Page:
Is ARTSPLIT the New Face of African Art Ownership?

By Jameel Olusegun
Nonso Okpala is the most restless industry player right now. I first heard about Nonso in the mid-2010s, when VFD Group was founded. Six years later, VFD Group has become an industry noun, encompassing everything from microfinance to asset management, remittance, mortgage banking, digital banking, real estate, hospitality, and now, ART?
I was invited to an art auction for Aina Onabolu last week, which was organised by ARTSPLIT (a company I had never heard of before). It piqued my interest because I enjoy the arts, and Aina Onabolu is known as the pioneer of modern Nigerian art. I looked into Aina Onabolu’s work to see how influential he was in the development of contemporary art in Nigeria. I take pride in my knowledge of Nigerian art history, and this invitation revealed a gap in my knowledge.
I did a quick search on ARTSPLIT and found VFD Group Plc and its enigmatic GMD, Nonso Okpala, all over it. The Arts and the VFD Group in the same sentence? What are their qualifications for this position?
The Auction evening was interesting—there were a lot of friendly faces, tasty cocktails, canapes, and, of course, incredible art. The Aina Onabolu works did not go up for auction as planned, but I did get to see other works up for auction, which were insightful sketches.
Ben Enwonwu’s Agbowo Mmuo was auctioned off in place of Aina Onabolu’s works. I first saw this work in London at a Sotheby’s online auction about two years ago. I remember thinking it was the best-looking piece in Enwonwu’s Ogolo series. In person, it appeared to be more elegant and welcoming. If I could have afforded it at the time, I would have bought it. It sold for more than $30,000.
Fast forward two years, and here I am, staring at this masterpiece at the ARTSPLIT Live auction. ARTSPLIT is a co-ownership model in which you own “splits” of masterworks. These splits remind me of owning stock in a valuable company; with the app, I can sell, keep, or cash out my splits when I need money.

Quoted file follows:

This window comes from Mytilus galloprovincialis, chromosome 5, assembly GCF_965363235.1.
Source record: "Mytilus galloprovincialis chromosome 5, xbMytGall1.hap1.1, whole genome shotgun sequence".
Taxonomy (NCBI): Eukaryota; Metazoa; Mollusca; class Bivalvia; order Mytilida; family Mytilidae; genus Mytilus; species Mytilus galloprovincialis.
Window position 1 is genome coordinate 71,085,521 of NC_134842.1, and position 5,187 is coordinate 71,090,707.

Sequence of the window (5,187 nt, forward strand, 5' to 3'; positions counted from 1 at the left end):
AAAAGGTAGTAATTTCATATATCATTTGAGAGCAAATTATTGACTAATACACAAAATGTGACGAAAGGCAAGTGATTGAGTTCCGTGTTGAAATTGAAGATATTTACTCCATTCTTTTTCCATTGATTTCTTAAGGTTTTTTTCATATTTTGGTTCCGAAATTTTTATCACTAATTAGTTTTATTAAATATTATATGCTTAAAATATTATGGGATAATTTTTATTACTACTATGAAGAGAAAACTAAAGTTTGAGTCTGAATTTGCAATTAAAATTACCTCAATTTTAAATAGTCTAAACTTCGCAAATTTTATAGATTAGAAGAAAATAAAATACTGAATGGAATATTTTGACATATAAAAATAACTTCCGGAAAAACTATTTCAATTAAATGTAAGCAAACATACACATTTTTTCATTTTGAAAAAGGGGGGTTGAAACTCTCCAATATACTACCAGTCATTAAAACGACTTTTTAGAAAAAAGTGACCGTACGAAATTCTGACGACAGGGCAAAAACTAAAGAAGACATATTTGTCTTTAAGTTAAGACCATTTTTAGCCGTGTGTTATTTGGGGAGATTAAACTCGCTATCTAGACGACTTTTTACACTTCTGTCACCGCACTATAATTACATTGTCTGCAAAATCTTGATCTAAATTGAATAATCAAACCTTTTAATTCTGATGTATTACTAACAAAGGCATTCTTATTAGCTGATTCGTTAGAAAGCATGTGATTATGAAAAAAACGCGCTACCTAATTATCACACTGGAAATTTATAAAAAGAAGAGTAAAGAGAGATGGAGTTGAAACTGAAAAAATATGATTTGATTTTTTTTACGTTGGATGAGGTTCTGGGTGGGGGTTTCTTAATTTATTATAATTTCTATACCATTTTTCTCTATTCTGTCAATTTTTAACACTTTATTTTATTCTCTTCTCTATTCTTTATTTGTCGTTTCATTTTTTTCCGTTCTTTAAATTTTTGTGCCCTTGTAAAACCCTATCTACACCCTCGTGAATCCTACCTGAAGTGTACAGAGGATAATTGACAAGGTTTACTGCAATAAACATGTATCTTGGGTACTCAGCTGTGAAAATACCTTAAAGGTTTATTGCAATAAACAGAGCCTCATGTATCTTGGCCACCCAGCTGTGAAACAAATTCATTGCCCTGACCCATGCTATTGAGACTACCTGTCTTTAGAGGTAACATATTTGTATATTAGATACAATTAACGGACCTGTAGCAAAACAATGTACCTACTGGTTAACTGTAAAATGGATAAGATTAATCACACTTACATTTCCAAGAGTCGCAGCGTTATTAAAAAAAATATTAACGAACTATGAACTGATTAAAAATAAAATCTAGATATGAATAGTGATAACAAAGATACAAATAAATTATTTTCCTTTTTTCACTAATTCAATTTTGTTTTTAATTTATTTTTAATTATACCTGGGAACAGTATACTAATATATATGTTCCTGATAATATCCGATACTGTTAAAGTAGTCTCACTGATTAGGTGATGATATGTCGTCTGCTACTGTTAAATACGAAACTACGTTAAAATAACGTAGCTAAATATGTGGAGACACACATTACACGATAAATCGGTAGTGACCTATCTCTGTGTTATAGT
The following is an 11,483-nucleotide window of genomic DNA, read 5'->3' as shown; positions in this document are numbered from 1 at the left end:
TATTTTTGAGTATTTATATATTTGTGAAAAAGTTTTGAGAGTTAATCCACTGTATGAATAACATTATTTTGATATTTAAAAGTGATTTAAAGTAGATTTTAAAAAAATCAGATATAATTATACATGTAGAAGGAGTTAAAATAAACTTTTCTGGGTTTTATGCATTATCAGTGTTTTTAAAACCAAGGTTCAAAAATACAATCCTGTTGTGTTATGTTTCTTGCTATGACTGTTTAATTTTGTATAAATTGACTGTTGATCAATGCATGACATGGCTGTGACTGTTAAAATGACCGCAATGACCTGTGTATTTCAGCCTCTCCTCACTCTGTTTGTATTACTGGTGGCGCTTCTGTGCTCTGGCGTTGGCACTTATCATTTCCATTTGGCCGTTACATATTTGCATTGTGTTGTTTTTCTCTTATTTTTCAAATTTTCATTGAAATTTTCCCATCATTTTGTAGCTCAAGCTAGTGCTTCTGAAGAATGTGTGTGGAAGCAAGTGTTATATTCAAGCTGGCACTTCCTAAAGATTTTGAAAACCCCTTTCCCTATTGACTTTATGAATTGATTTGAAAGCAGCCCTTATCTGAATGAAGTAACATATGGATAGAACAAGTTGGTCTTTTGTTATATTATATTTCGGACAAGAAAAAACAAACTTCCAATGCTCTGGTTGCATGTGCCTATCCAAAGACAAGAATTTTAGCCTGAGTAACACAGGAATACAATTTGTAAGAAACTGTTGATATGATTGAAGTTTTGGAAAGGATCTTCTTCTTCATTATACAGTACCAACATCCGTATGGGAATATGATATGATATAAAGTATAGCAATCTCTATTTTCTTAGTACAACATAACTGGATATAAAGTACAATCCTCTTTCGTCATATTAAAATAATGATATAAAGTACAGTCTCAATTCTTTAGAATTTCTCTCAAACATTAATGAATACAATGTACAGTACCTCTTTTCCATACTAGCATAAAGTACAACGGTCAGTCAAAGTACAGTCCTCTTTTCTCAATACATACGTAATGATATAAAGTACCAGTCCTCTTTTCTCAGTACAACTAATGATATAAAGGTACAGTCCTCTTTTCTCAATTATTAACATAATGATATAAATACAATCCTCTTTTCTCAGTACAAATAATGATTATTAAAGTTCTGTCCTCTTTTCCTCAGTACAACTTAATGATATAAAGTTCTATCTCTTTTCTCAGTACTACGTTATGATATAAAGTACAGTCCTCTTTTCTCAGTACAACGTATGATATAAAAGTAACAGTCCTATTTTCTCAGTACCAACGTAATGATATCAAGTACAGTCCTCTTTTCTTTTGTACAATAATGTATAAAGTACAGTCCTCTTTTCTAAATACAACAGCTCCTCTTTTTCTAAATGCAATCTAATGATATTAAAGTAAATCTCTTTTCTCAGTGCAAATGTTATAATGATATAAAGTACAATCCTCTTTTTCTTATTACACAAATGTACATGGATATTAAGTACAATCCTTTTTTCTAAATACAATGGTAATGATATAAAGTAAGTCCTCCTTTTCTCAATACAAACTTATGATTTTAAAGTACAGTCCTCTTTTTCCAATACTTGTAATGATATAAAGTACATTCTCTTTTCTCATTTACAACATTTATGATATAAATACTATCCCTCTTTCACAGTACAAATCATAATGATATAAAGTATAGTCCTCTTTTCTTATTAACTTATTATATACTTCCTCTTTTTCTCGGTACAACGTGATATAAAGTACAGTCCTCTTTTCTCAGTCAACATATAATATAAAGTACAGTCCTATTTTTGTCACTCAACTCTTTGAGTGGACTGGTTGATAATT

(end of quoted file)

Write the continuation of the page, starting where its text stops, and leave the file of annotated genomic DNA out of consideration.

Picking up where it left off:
During the auction, I paid $1,000 for one percent of Ben Enwonwu’s artwork; the auction ended with a value of $105,000. As they put it, I’d become a joint owner of the painting, though I couldn’t take it home with me. I was thrilled to connect with Ben Enwonwu’s work through shared ownership. Immediately following the physical work auction, a lease auction was held, and an unknown bidder was given the privilege of taking the work home for one year at a lease auction price of $1600. 
This aspect of the ARTSPLIT ecosystem is quite intriguing, with the option of leasing the work for at least a year after the auction. Because I have a lease, I imagined Ben Enwonwu’s Agbowo Mmuo hanging on the wall in my house for a year. It piqued my interest. ARTSPLIT appears to have cracked a code here—appreciation of African art grows into a business that benefits both the art lover and the artist. 
In a world where African artists are undervalued and dismissed as unknown, unearthing the works of pioneers while turning it into a teachable moment is brilliant. While I was excited, I was also concerned about the concept; how could I trust this entire concept, and how would I make money? After all, we place a premium on work that has the potential to generate a profit. I reasoned that it was better to lose $1,000 than $5,000—this was a risk-free investment.
I was overjoyed to be credited 1% of that amount as my lease income on the work, which is part of the ARTSPLIT ecosystem. The work increased in value from $105,000 to $300,000 less than a week after the auction. It seemed impossible, so I put half of my split up for sale, and the deal went through. What surprised me was that I received my $1,000 and still had half of the splits I purchased.

Footnote: Jameel Olusegun is an investment banker and serial art collector.

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